Global equipment manufacturer Caterpillar Inc. (NYSE:CAT) posted weak first quarter results on the back of a decline in global mining capital expenditures. Revenue dropped 17% year-over-year to $13.2 billion, which was slightly below consensus expectations. Earnings tumbled 45% year-over-year to $1.31 per share, which was also worse than consensus estimates.
The decline during the first quarter wasn’t much of a surprised as the outlook for mining capital expenditures declined precipitously as commodity prices tumbled. In fact, Cat’s revised outlook accounts of a 50% year-over-year decline in sales of the firm’s traditional mining equipment and a 15% decline in sales of the equipment sold by Bucyrus.
Sales fell 23% in the resource segment for the quarter, and with most of the global mining giants like Rio Tinto plc (NYSE:RIO), BHP Billiton Limited (NYSE:BHP), and Anglo American dealing with new supply coming on-line, prices remain weak. Naturally, we at Valuentum think this news looks bearish for competitor Joy Global Inc. (NYSE:JOY) which relies mostly on mining activity to generate revenue. Although we think Joy Global looks overvalued, we believe the company could be an acquisition target, so there are some real risks to a short position. On the other hand, Cat’s bearish outlook for mining sales could be bullish for the diversified miners because the firms may slash capital expenditures at a more aggressive rate than anticipated. This could result in a positive impact to free cash flow.
Supply remains the largest threat to industry profitability and cash flow because significant mining supply is coming on-line at Rio, Vale, and Anglo American’s Minas Rio project. In effect, large amounts of iron ore supply could come to market at the same time demand growth moderates to reflect less robust demand from China. While certainly a valid concern, Valuentum believes these fears may be slightly overblown and underestimate other emerging markets’ role in consumption. Further, Chinese real estate steel demand growth may decelerate, but the country will still add several million cars to the road over the next decade.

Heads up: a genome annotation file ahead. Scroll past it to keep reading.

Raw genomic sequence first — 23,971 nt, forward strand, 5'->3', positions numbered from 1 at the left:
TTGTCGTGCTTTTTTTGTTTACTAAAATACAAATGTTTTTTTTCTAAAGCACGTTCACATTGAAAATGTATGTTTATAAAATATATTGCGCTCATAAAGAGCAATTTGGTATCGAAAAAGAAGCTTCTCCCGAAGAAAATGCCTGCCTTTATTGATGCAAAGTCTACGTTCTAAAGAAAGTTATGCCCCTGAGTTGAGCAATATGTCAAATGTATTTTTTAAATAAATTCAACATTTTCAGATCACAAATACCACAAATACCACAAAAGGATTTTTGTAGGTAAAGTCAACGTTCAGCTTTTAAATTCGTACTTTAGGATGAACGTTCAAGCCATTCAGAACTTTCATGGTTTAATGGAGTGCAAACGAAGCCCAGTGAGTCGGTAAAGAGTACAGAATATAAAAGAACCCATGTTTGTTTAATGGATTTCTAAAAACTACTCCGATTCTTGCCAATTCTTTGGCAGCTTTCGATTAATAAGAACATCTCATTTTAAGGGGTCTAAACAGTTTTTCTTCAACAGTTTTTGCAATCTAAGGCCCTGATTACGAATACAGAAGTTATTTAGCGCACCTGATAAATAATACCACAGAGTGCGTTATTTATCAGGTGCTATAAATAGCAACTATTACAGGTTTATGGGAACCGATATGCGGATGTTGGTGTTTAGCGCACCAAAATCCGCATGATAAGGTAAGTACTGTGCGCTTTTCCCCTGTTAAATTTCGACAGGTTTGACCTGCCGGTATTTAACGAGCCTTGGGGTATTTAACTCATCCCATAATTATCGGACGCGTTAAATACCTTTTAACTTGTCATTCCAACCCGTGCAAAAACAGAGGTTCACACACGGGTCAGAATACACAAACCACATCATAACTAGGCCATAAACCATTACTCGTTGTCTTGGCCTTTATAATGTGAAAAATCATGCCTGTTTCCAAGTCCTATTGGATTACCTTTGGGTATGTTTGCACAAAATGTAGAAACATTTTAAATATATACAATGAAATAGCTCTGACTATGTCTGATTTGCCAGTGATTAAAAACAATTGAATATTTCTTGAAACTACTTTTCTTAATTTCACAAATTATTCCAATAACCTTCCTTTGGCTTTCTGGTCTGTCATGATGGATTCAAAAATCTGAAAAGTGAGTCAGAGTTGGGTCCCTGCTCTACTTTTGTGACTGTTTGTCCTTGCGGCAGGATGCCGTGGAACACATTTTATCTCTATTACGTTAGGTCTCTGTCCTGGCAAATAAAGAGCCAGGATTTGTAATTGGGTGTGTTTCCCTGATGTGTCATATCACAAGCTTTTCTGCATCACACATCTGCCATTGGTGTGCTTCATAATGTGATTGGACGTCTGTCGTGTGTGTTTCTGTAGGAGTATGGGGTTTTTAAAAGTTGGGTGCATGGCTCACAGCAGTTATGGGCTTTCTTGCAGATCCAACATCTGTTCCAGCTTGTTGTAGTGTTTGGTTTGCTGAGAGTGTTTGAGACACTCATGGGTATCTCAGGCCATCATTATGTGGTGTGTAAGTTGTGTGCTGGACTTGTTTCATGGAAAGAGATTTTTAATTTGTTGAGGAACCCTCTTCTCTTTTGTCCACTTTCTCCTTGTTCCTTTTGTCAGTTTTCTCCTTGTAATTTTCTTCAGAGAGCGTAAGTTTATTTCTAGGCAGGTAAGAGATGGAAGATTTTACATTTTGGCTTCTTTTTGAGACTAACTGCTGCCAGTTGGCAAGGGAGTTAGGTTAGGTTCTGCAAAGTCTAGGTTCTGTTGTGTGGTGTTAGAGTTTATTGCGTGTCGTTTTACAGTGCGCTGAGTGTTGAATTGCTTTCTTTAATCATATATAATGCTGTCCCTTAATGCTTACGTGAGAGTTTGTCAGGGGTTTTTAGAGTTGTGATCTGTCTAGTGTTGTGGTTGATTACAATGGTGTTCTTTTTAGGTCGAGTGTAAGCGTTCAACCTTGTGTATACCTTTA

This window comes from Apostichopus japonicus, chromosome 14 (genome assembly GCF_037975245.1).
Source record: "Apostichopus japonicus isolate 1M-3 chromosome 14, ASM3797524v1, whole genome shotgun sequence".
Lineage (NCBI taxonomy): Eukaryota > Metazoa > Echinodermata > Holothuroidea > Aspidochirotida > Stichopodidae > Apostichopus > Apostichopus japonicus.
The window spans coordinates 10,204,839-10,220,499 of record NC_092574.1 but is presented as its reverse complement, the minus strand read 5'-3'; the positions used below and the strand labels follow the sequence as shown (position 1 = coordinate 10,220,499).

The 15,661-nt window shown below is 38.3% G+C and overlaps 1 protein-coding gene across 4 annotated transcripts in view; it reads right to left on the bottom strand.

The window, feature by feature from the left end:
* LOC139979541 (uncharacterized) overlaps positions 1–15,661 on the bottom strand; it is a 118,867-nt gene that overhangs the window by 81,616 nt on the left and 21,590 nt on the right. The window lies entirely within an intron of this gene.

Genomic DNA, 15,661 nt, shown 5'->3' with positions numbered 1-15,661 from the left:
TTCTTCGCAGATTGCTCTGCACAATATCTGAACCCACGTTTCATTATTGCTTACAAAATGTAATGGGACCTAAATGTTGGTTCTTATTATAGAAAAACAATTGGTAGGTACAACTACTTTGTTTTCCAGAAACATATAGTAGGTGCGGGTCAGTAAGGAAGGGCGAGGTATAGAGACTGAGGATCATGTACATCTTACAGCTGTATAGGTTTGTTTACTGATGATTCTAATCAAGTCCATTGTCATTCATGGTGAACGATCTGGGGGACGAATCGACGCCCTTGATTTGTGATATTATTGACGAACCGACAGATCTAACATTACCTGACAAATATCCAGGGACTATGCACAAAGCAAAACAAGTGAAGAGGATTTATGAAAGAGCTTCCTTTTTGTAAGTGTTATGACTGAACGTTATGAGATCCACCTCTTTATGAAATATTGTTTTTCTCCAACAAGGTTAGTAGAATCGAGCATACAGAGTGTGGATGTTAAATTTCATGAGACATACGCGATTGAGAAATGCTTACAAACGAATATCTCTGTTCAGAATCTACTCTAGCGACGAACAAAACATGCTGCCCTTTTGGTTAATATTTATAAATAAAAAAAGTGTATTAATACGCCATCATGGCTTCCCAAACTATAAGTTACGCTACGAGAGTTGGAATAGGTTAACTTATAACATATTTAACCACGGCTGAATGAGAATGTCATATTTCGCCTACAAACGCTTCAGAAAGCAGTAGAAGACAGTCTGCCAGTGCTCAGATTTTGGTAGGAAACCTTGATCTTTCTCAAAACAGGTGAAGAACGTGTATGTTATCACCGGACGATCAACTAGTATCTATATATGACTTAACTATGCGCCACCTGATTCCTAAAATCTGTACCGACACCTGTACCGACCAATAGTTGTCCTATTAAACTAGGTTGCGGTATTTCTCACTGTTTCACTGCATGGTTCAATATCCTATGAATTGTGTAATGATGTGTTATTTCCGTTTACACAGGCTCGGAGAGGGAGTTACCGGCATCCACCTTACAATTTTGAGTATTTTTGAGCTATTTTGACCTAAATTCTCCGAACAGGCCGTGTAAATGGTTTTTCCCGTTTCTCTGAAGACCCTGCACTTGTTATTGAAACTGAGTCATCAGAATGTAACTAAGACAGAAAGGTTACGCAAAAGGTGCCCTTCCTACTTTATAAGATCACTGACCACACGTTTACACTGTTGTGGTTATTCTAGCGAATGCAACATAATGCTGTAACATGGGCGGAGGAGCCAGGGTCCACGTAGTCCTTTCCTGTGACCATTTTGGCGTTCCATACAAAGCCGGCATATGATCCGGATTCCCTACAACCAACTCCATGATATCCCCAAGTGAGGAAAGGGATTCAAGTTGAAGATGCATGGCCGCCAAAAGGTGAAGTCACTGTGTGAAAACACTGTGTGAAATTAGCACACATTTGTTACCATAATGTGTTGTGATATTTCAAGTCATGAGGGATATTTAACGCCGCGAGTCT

Caterpillar Inc. (NYSE:CAT)’s construction business was also weak, as sales fell 17% year-over-year to $4.2 billion. Sales in North America declined 14% to $1.5 billion, which was stronger than the 17% decline in Asia-Pacific and the 23% decline in EAME. We think continued strength in the US housing market could provide a positive catalyst, but it is important to recall that the company boosted dealer inventories last year, so sales growth might not translate immediately. Nevertheless, we do not feel as bullish about a recovery in Chinese construction; another key lever for Cat’s growth.
With regards to China, management provided what we believe was fairly bearish commentary, saying:
“I am pleased to report this morning that we along with our dealers have made quite significant progress in lower inventory. Dealer machine inventories declined throughout 2012 and are currently at reasonable levels relatively to sales.
In terms of our inventory, that’s Caterpillar finished inventory in China, as expected it declined during the first quarter. While inventory reduction is expected to continue into the second quarter, we do expect to begin increasing production in China during Q2.”
We tend to agree with this outlook, and in our view, the read-through seems to suggest current demand remains sluggish. If China remains weak, the impact on Caterpillar Inc. (NYSE:CAT) could be disastrous. Not only does China account for a significant amount of revenue directly, but the country also accounts for a large portion of resource consumption growth. When China doesn’t buy resources, mining firms don’t need to purchase new mining equipment, which clearly would have a negative impact on Cat.